Yes. I lied to most people about where I worked. And practiced discretion so even the people closest to me who knew where I worked didn’t know what I did there. For example when I worked late at night I couldn’t and didn’t tell my wife where I was going, what I was doing, who I was going to be with and when exactly I’d be home. Did I mention I had a very understanding wife!

Q: You mentioned security tips in your introductory email to us. Can you share a couple of general ways for people to stay safe?

My job involved getting access to information. In the old days that meant talking to people and asking them about their friends, family, work colleagues etc. Cultivating human sources of information. These days, so much of our lives are lived online that it is becoming an increasing place to collect information about people, to target them and use them to get access to people they are connected to. My advice is to practice good online safety (good passwords, 2 factor authentication, robust security settings on social media accounts etc). But also be cautious about what information you put online (your personal information as well as your contacts and professional network) , be careful about who you connect with and be vigilant about the links you click.

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Q: Is terrorism a threat to Canada today?

Yes, and it’s important to note that sometimes we think about the word terrorism in narrow terms – Canada is facing very real threat of ideologically and / or religiously motivated attacks which  includes threats like Right wing extremism, Antisemitism, Eco-terrorism, Islamic extremism, incels and other threat actors.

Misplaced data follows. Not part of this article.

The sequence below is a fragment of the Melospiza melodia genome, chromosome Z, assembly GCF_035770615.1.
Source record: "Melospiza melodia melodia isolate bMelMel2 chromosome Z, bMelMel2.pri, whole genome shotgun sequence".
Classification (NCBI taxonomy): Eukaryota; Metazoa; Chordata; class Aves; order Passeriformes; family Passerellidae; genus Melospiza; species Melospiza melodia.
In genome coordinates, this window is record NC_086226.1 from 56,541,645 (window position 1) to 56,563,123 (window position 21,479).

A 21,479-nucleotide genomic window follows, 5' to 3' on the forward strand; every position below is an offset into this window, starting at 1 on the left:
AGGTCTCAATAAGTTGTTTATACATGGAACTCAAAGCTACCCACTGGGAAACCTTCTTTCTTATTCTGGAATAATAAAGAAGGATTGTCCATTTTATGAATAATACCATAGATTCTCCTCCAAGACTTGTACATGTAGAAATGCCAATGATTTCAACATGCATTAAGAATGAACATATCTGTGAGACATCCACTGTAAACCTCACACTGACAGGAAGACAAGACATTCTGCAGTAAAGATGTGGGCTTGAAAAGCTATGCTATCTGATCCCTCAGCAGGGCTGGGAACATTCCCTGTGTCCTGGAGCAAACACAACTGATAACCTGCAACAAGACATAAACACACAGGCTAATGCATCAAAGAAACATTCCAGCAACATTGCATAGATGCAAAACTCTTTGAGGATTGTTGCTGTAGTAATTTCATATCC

Q: With cases of antisemitism apparently rising in Canada, can you offer any suggestions specifically for Jews to protect themselves?

I think our Jewish places of worship and community centres are taking appropriate steps to enhance their security to protect themselves; congregants and visitors. I know we want our institutions to be welcoming and accommodating but unfortunately, we are all going to need to be considerate to those responsible for our security implementing things like bag checks and controlling access to sites.

As I mentioned before, be careful online about what you share. Make sure your email address, phone number, home address and other personally identifiable information is not publicly available. Many members of our community are proud Jews and passionate defenders of Israel which may make them a target for online harassment and potentially physical confrontation if people are able to get their address or home phone number.